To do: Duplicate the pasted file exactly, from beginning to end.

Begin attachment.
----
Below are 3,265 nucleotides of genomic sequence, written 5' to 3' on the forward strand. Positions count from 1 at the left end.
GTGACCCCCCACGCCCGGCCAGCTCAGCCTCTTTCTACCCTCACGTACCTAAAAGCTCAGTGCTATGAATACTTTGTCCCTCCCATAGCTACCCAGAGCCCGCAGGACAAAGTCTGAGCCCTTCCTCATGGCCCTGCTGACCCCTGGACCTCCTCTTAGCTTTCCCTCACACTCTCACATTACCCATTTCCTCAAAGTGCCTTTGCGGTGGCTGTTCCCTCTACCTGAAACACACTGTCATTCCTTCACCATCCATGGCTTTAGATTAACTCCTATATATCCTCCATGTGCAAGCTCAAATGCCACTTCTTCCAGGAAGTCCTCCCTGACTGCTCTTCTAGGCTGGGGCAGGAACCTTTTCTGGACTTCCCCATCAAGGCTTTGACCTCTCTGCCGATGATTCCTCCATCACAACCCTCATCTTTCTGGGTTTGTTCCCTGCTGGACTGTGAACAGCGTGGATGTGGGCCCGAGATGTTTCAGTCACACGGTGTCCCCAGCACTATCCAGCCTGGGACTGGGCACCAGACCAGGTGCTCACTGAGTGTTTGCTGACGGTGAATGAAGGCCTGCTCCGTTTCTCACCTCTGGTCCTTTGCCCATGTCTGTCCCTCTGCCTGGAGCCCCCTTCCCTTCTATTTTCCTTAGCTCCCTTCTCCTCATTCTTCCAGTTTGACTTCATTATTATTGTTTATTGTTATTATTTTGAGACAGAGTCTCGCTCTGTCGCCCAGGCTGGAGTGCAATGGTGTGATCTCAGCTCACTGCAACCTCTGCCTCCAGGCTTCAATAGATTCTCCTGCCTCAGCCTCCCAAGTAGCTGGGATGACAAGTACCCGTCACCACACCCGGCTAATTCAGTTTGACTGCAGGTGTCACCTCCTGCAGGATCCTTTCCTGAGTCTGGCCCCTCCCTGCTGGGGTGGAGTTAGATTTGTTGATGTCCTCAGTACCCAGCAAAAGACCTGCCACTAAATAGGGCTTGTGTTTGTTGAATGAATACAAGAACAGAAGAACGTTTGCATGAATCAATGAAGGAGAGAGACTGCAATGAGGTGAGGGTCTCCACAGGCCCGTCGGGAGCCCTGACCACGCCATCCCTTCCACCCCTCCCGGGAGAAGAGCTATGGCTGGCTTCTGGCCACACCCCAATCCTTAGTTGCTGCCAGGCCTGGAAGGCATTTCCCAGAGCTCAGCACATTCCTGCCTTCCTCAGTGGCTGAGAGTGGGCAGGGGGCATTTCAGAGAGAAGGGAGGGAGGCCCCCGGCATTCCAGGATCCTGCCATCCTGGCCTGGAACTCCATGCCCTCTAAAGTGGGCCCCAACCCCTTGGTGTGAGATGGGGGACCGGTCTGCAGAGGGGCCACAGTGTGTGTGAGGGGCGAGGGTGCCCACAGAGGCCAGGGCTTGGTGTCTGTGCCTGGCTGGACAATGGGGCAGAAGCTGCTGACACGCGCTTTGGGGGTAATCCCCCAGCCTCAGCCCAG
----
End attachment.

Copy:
Below are 3,265 nucleotides of genomic sequence, written 5' to 3' on the forward strand. Positions count from 1 at the left end.
GTGACCCCCCACGCCCGGCCAGCTCAGCCTCTTTCTACCCTCACGTACCTAAAAGCTCAGTGCTATGAATACTTTGTCCCTCCCATAGCTACCCAGAGCCCGCAGGACAAAGTCTGAGCCCTTCCTCATGGCCCTGCTGACCCCTGGACCTCCTCTTAGCTTTCCCTCACACTCTCACATTACCCATTTCCTCAAAGTGCCTTTGCGGTGGCTGTTCCCTCTACCTGAAACACACTGTCATTCCTTCACCATCCATGGCTTTAGATTAACTCCTATATATCCTCCATGTGCAAGCTCAAATGCCACTTCTTCCAGGAAGTCCTCCCTGACTGCTCTTCTAGGCTGGGGCAGGAACCTTTTCTGGACTTCCCCATCAAGGCTTTGACCTCTCTGCCGATGATTCCTCCATCACAACCCTCATCTTTCTGGGTTTGTTCCCTGCTGGACTGTGAACAGCGTGGATGTGGGCCCGAGATGTTTCAGTCACACGGTGTCCCCAGCACTATCCAGCCTGGGACTGGGCACCAGACCAGGTGCTCACTGAGTGTTTGCTGACGGTGAATGAAGGCCTGCTCCGTTTCTCACCTCTGGTCCTTTGCCCATGTCTGTCCCTCTGCCTGGAGCCCCCTTCCCTTCTATTTTCCTTAGCTCCCTTCTCCTCATTCTTCCAGTTTGACTTCATTATTATTGTTTATTGTTATTATTTTGAGACAGAGTCTCGCTCTGTCGCCCAGGCTGGAGTGCAATGGTGTGATCTCAGCTCACTGCAACCTCTGCCTCCAGGCTTCAATAGATTCTCCTGCCTCAGCCTCCCAAGTAGCTGGGATGACAAGTACCCGTCACCACACCCGGCTAATTCAGTTTGACTGCAGGTGTCACCTCCTGCAGGATCCTTTCCTGAGTCTGGCCCCTCCCTGCTGGGGTGGAGTTAGATTTGTTGATGTCCTCAGTACCCAGCAAAAGACCTGCCACTAAATAGGGCTTGTGTTTGTTGAATGAATACAAGAACAGAAGAACGTTTGCATGAATCAATGAAGGAGAGAGACTGCAATGAGGTGAGGGTCTCCACAGGCCCGTCGGGAGCCCTGACCACGCCATCCCTTCCACCCCTCCCGGGAGAAGAGCTATGGCTGGCTTCTGGCCACACCCCAATCCTTAGTTGCTGCCAGGCCTGGAAGGCATTTCCCAGAGCTCAGCACATTCCTGCCTTCCTCAGTGGCTGAGAGTGGGCAGGGGGCATTTCAGAGAGAAGGGAGGGAGGCCCCCGGCATTCCAGGATCCTGCCATCCTGGCCTGGAACTCCATGCCCTCTAAAGTGGGCCCCAACCCCTTGGTGTGAGATGGGGGACCGGTCTGCAGAGGGGCCACAGTGTGTGTGAGGGGCGAGGGTGCCCACAGAGGCCAGGGCTTGGTGTCTGTGCCTGGCTGGACAATGGGGCAGAAGCTGCTGACACGCGCTTTGGGGGTAATCCCCCAGCCTCAGCCCAG